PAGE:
Seasonal advice for parents

The Christmas holiday is a time for families to spend time together – to share presents and play games – but for some families it can also be a difficult time. There are many pressures on families, and being a parent with a mental illness brings added stress for both the parents and children. Our Time’s founder Dr Alan Cooklin offers some advice for those families over the festive period.

When a parent suffers from any level of mental illness, it does make the job of being a parent more difficult. This in turn can make the parent feel as though they are failing, then guilty and anxious, then ultimately feel worse themselves. However, most children are very resilient and sensitive to their parent’s needs, even if they do not always show it. So quite small things – if you can manage at least some of them – can both reassure your child and help them to cope.

  • Try to find out as much as you can about your illness and share what you have learnt with your child. Do not try to hide it or pretend it is not happening. Instead, show that you are trying to take charge of it by thinking about it and discussing it openly. Parents naturally try to protect their children from upsetting things, but actually it’s best to explain as much as possible to children in a simple way. Often children sense problems, and research shows that they cope much better when they can understand how difficulties happen.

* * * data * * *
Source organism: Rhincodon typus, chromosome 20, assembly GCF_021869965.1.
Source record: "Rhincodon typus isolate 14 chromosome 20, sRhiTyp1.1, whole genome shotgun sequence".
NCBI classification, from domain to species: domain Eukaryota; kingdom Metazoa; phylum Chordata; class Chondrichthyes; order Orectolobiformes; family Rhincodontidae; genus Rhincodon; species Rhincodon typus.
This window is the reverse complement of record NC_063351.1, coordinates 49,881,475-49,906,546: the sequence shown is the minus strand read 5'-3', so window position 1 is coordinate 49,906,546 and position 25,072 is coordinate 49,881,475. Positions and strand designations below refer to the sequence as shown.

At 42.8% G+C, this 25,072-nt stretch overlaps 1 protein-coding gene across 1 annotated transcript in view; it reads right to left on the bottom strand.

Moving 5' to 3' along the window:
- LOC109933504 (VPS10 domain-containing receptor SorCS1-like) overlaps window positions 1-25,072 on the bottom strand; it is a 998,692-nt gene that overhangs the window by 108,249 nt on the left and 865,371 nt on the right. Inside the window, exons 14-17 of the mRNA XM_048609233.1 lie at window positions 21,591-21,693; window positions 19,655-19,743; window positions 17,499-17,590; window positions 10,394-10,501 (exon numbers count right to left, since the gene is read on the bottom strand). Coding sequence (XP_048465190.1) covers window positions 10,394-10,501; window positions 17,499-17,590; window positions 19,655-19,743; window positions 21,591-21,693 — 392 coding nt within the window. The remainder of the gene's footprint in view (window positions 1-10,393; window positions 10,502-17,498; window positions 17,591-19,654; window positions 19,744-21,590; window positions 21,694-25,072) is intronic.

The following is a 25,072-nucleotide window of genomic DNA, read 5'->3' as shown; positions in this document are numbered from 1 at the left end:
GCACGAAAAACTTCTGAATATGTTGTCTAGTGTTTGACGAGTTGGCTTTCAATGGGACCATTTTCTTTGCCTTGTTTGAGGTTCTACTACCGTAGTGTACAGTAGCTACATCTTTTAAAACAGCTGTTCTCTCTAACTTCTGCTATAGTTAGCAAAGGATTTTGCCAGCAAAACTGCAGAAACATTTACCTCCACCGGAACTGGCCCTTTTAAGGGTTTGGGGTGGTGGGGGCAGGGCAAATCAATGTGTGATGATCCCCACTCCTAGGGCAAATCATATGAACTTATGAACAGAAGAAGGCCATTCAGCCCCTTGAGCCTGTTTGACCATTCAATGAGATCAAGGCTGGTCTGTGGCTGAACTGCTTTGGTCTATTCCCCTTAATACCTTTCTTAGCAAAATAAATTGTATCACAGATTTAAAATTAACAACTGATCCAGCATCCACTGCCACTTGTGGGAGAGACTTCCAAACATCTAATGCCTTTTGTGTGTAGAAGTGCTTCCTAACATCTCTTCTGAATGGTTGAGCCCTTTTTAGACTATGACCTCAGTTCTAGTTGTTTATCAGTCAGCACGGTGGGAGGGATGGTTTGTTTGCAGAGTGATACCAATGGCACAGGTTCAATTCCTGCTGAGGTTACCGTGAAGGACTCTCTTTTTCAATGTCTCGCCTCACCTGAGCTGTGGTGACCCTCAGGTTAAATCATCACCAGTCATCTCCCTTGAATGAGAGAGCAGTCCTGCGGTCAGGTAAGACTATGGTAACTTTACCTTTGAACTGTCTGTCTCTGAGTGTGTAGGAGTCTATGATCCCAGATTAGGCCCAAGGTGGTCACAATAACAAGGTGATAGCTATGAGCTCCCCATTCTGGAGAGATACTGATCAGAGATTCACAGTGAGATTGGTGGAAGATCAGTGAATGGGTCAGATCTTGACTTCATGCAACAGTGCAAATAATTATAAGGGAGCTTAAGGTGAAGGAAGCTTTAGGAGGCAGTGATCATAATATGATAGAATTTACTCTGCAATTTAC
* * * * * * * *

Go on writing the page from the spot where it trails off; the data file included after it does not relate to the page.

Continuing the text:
• Explain that a mental illness always has many causes, from inheritance to family and daily life. Tell your child that their experience will be different from yours and that they won’t necessarily develop the same illness.
  • Explain that your child is not responsible either for your illness or your emotional state. Like all parents you will get ratty sometimes, but the illness may lead to this being shown in very extreme ways. It does not mean that your child is responsible for those extreme states.
  • When you need to withdraw a bit in order to protect yourself, try and agree a code or some simple way of letting your child know that that is happening and why. Some parents use ‘my feelings filter is not working today’ so the child knows the parent will withdraw until they feel more in control.
  • Try not to overload the child with too many details of your emotional life. Understanding that you might need to withdraw when you are overwhelmed by feelings may be enough.
  • During better periods remember to show interest and curiosity, but not too much probing, about what is happening at school or in other activities your child cares about.
  • Try not to become too afraid of your child’s feelings. Some will be the normal issues of children and young people. Try to explain to your child that you realise you will not be emotionally available to them in your bad times. However, also explain that in good times you would like to hear, and that you will actually let them know when these happen.